One of the biggest challenges for students learning math concepts is understanding how concepts relate to the real world and how mastering math skills will help prepare them for jobs of the future.  However, through an innovative program in Tucson, students are seeing first-hand how math is used by engineers working at Raytheon, a defense and aerospace systems company employing nearly 12,000 people in Southern Arizona.

Raytheon Math Nights pair up middle and high school students with Raytheon employees who help them with math and show them how math fits into the broader world.  In addition, students learn how mastering math concepts will help prepare them for great jobs.

Raytheon believes that tomorrow’s innovators need to be excited by math and through their innovative program – MathMovesU – they are showing students that “math is all around them.”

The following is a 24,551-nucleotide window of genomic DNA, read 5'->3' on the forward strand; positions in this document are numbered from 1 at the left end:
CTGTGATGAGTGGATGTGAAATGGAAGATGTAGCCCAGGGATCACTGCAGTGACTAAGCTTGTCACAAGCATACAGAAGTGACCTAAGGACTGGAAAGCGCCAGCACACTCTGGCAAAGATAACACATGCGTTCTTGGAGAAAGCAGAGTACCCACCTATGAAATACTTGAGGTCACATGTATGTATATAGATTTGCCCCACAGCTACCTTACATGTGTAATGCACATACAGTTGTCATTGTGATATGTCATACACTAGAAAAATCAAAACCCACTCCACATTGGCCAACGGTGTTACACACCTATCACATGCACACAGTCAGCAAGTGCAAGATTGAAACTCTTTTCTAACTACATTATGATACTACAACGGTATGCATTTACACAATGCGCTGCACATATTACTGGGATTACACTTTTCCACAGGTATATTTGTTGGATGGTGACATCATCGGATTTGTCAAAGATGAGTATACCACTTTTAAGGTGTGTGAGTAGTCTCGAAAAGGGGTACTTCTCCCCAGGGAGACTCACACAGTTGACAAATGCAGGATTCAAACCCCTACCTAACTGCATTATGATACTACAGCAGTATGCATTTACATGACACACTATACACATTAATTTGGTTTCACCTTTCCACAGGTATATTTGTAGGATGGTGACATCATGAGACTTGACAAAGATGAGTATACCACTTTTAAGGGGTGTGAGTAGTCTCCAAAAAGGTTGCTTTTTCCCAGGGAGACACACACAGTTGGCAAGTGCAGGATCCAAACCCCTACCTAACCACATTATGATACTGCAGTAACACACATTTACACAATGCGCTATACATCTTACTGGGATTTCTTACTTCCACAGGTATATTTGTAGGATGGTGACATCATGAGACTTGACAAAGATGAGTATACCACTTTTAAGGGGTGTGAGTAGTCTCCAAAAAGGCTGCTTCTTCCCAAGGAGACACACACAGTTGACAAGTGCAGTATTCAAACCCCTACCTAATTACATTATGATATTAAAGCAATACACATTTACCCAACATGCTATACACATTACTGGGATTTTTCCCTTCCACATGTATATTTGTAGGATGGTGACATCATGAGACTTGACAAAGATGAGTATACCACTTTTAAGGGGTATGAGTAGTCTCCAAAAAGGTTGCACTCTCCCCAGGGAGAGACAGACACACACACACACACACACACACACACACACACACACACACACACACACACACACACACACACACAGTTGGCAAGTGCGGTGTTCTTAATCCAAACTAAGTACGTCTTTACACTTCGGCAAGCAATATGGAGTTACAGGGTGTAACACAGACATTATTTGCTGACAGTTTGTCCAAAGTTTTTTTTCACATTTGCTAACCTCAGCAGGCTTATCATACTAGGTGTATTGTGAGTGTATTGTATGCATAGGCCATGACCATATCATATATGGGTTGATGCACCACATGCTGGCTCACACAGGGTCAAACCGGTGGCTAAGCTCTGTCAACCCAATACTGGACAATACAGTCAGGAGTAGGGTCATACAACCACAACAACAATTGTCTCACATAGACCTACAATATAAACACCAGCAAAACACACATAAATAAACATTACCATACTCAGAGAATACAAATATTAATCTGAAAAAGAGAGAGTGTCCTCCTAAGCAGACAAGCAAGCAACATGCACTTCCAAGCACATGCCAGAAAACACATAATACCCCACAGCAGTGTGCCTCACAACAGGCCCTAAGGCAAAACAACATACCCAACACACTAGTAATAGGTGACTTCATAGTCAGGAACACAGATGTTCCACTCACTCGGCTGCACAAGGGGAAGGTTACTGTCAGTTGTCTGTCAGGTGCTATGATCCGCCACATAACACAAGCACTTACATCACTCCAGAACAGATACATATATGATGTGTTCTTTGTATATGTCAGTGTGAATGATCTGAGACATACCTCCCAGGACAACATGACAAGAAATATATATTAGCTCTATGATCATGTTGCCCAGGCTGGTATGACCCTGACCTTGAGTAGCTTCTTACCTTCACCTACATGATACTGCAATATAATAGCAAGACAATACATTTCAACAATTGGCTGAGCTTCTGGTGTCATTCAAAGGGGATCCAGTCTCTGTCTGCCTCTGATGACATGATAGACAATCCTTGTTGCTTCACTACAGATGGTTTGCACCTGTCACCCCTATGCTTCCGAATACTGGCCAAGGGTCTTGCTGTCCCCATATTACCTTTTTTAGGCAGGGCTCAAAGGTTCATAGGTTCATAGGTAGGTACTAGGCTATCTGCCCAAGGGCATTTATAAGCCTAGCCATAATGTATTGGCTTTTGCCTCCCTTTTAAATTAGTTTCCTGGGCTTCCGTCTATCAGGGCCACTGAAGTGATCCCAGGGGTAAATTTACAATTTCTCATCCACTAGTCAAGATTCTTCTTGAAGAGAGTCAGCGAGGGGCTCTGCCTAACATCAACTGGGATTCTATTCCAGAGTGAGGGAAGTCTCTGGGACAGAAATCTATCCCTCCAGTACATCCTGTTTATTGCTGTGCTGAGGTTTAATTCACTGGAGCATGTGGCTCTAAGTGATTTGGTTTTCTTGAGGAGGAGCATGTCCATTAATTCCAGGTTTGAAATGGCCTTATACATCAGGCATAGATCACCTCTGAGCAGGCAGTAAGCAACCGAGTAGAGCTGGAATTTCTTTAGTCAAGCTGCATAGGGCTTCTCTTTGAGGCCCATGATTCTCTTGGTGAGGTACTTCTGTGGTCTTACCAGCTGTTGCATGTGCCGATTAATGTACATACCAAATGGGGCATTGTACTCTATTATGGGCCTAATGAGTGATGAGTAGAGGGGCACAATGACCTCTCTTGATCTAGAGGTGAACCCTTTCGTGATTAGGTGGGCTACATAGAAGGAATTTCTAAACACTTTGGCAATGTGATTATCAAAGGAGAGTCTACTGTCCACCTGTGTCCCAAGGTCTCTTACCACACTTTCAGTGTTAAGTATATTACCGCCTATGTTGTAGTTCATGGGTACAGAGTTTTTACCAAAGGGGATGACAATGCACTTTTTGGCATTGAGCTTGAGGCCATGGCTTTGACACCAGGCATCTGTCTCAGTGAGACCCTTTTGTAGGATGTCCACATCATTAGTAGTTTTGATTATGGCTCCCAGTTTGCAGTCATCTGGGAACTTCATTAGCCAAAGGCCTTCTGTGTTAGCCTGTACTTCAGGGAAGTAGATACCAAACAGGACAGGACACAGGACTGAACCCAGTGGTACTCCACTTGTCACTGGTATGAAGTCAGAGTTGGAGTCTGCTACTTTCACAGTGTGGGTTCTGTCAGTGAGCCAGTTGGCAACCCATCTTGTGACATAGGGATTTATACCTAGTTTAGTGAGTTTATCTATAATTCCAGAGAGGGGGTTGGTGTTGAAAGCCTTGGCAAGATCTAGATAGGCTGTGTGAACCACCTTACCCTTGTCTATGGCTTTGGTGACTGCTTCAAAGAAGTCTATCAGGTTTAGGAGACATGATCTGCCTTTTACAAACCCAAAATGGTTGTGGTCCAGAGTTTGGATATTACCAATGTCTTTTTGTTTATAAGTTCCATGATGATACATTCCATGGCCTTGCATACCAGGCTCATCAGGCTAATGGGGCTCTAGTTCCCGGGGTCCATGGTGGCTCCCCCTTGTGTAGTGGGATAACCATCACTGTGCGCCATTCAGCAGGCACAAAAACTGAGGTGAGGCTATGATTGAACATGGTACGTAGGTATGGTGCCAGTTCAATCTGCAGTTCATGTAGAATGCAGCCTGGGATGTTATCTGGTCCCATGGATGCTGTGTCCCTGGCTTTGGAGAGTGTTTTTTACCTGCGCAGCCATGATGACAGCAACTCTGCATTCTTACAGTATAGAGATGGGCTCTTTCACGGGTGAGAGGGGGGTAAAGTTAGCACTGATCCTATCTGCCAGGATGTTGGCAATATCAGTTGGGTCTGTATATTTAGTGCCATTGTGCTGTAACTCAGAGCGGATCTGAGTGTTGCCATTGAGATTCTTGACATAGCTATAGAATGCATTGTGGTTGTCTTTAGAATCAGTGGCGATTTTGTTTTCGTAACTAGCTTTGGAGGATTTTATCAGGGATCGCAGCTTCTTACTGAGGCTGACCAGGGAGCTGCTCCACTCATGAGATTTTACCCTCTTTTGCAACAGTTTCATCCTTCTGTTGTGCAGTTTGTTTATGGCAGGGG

“Not only are we teaching students math, we are showing kids possibilities for their future,”  said Rosemary Badian, Raytheon Community Volunteer.   For Raytheon, helping students with math and science is preparing the future workforce.  “We are helping students learn the critical skills they need to enter professions such as engineering.  Some of these students might someday be employees at Raytheon.”

More than 300 volunteers and 1200 students have participated in the Math Nights which take place throughout the school year.  Dedicated teachers who are committed to student success identify students who need the extra help and encourage parents to ensure their children participate in the tutoring opportunities.

Rita Martinez, from Sunnyside High School, in Tucson is one of those dedicated educators who partner with Raytheon to bring this program to her students.  “We are so excited that the engineers from Raytheon come to Sunnyside.  In our school alone, we have almost 200 students participate.  It’s a great opportunity for my students to see how learning math is preparing them exciting careers such as engineering.”

Thank you, Raytheon for investing in Arizona’s future.   To learn more about MathMovesU, visit

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